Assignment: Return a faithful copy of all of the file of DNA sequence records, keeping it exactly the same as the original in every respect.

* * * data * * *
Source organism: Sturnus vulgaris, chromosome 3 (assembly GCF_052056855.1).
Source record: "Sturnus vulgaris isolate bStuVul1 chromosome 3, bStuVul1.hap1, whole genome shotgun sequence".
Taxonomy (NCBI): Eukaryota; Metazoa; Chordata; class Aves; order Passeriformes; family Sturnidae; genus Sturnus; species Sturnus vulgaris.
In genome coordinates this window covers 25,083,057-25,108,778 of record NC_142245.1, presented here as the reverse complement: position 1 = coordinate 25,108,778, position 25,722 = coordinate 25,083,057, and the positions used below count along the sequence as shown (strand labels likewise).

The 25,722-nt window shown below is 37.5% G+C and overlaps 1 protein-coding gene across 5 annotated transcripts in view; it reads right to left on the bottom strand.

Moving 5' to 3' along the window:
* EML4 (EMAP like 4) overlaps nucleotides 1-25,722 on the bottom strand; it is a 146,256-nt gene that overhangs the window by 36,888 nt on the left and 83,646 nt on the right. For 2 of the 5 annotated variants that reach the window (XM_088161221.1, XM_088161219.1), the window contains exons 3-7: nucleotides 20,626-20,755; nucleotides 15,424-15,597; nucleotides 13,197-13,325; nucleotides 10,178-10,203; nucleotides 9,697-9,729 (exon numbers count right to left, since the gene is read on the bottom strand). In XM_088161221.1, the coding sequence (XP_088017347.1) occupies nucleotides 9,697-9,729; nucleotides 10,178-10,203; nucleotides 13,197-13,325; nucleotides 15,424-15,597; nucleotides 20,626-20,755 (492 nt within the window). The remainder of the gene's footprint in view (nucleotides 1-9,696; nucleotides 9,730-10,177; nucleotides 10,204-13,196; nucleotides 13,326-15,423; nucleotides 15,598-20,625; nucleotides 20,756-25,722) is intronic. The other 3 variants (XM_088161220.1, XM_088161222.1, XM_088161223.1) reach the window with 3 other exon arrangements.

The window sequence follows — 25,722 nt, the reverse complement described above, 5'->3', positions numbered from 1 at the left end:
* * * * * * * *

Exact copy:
Source organism: Sturnus vulgaris, chromosome 3 (assembly GCF_052056855.1).
Source record: "Sturnus vulgaris isolate bStuVul1 chromosome 3, bStuVul1.hap1, whole genome shotgun sequence".
Taxonomy (NCBI): Eukaryota; Metazoa; Chordata; class Aves; order Passeriformes; family Sturnidae; genus Sturnus; species Sturnus vulgaris.
In genome coordinates this window covers 25,083,057-25,108,778 of record NC_142245.1, presented here as the reverse complement: position 1 = coordinate 25,108,778, position 25,722 = coordinate 25,083,057, and the positions used below count along the sequence as shown (strand labels likewise).

The 25,722-nt window shown below is 37.5% G+C and overlaps 1 protein-coding gene across 5 annotated transcripts in view; it reads right to left on the bottom strand.

Moving 5' to 3' along the window:
* EML4 (EMAP like 4) overlaps nucleotides 1-25,722 on the bottom strand; it is a 146,256-nt gene that overhangs the window by 36,888 nt on the left and 83,646 nt on the right. For 2 of the 5 annotated variants that reach the window (XM_088161221.1, XM_088161219.1), the window contains exons 3-7: nucleotides 20,626-20,755; nucleotides 15,424-15,597; nucleotides 13,197-13,325; nucleotides 10,178-10,203; nucleotides 9,697-9,729 (exon numbers count right to left, since the gene is read on the bottom strand). In XM_088161221.1, the coding sequence (XP_088017347.1) occupies nucleotides 9,697-9,729; nucleotides 10,178-10,203; nucleotides 13,197-13,325; nucleotides 15,424-15,597; nucleotides 20,626-20,755 (492 nt within the window). The remainder of the gene's footprint in view (nucleotides 1-9,696; nucleotides 9,730-10,177; nucleotides 10,204-13,196; nucleotides 13,326-15,423; nucleotides 15,598-20,625; nucleotides 20,756-25,722) is intronic. The other 3 variants (XM_088161220.1, XM_088161222.1, XM_088161223.1) reach the window with 3 other exon arrangements.

The window sequence follows — 25,722 nt, the reverse complement described above, 5'->3', positions numbered from 1 at the left end: